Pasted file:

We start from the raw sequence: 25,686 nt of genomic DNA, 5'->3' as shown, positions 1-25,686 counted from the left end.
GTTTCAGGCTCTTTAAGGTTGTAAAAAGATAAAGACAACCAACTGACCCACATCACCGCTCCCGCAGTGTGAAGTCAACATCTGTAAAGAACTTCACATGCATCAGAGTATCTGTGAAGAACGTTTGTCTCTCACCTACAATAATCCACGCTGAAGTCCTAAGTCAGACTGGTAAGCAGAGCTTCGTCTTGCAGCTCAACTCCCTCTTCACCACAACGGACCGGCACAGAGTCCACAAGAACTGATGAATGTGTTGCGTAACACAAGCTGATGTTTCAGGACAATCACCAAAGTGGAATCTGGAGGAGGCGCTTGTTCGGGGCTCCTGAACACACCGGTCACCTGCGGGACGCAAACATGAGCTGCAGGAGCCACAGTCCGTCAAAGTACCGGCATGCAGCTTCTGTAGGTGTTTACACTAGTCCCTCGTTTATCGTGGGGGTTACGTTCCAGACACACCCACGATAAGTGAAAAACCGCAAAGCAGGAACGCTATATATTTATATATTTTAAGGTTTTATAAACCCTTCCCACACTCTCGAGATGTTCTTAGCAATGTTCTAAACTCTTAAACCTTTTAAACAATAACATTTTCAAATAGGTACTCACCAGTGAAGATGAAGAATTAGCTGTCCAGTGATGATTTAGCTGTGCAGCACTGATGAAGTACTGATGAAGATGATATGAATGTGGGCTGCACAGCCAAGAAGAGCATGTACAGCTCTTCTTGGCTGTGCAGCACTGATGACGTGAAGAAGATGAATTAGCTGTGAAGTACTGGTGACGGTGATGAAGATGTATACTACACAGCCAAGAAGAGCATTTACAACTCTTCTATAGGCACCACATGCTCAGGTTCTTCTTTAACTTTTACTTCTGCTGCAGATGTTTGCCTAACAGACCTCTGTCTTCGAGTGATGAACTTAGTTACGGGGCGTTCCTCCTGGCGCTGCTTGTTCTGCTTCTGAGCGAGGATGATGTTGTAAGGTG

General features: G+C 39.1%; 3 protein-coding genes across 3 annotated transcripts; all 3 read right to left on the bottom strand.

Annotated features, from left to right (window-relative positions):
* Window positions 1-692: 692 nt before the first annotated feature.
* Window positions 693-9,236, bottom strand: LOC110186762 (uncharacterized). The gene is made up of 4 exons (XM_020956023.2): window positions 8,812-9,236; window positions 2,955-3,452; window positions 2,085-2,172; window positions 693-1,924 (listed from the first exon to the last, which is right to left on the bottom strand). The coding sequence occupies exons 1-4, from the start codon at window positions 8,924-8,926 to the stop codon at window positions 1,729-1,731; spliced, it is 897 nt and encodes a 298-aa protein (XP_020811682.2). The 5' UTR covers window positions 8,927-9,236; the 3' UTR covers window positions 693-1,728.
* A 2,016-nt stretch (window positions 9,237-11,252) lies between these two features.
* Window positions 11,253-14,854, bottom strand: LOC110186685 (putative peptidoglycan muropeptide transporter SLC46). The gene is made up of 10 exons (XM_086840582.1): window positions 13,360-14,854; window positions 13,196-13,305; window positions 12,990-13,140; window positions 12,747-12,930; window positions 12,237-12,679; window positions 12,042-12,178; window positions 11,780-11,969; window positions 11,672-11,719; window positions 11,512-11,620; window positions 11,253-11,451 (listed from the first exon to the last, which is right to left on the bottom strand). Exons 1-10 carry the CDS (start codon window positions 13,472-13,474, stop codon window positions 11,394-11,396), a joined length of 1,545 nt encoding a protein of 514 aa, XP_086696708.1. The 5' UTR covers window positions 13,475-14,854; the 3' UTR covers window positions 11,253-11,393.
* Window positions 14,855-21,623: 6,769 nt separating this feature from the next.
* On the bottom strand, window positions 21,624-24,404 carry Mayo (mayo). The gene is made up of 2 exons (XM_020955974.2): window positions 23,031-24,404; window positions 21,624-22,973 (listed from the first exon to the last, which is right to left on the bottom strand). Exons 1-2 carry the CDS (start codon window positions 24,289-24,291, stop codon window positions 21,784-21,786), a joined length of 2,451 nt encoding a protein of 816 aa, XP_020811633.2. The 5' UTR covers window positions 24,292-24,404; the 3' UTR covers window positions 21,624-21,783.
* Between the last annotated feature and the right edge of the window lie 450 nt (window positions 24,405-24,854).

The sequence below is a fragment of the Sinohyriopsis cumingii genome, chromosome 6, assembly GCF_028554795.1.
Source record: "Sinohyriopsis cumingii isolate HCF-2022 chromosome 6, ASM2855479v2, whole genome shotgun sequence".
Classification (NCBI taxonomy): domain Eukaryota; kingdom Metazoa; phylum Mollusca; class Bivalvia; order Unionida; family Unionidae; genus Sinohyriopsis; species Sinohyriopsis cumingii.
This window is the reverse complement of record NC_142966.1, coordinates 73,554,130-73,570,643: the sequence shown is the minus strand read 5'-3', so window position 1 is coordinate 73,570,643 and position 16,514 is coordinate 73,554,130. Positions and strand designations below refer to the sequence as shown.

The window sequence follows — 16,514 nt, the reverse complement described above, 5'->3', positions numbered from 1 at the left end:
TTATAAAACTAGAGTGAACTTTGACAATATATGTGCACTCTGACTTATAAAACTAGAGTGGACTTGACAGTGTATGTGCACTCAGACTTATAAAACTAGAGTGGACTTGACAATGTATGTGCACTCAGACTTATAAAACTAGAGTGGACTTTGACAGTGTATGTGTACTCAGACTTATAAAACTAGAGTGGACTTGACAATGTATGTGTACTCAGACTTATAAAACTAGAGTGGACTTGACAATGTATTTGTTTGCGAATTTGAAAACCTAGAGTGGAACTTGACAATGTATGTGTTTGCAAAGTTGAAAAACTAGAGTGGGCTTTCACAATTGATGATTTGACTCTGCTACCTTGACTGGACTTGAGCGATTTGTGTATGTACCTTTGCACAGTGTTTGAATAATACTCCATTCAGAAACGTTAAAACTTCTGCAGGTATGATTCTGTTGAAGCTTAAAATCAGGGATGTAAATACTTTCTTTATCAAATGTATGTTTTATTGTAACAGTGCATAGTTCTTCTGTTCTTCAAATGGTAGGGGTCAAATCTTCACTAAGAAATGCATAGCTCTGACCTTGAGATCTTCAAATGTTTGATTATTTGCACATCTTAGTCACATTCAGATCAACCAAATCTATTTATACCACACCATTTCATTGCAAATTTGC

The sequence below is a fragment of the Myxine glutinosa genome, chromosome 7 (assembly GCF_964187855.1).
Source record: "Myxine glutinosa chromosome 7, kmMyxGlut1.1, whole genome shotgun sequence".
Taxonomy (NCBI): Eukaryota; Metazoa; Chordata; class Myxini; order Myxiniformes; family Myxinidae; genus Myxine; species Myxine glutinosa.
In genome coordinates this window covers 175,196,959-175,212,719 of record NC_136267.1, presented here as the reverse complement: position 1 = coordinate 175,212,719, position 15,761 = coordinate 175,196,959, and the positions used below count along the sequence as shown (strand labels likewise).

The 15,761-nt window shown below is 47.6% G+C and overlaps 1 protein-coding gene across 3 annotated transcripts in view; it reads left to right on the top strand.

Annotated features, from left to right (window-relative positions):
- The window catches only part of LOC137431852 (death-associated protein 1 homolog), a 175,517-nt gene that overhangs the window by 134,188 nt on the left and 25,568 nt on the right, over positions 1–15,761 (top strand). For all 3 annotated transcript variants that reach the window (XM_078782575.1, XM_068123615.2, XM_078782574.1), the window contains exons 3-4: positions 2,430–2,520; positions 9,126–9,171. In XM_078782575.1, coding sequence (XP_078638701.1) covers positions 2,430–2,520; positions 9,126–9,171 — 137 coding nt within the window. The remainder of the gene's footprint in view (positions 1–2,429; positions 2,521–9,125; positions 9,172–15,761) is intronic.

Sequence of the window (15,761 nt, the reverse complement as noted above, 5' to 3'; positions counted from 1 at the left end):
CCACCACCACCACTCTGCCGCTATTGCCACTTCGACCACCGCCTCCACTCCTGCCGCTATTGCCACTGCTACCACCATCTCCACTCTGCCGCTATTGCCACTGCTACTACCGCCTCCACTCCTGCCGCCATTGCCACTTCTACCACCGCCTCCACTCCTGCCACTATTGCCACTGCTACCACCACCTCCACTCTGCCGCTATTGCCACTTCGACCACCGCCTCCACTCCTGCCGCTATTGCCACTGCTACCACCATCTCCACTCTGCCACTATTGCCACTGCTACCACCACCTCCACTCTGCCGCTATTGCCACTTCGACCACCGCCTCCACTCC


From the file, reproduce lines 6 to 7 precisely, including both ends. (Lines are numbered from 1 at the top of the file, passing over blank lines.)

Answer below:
* Window positions 693-9,236, bottom strand: LOC110186762 (uncharacterized). The gene is made up of 4 exons (XM_020956023.2): window positions 8,812-9,236; window positions 2,955-3,452; window positions 2,085-2,172; window positions 693-1,924 (listed from the first exon to the last, which is right to left on the bottom strand). The coding sequence occupies exons 1-4, from the start codon at window positions 8,924-8,926 to the stop codon at window positions 1,729-1,731; spliced, it is 897 nt and encodes a 298-aa protein (XP_020811682.2). The 5' UTR covers window positions 8,927-9,236; the 3' UTR covers window positions 693-1,728.
* A 2,016-nt stretch (window positions 9,237-11,252) lies between these two features.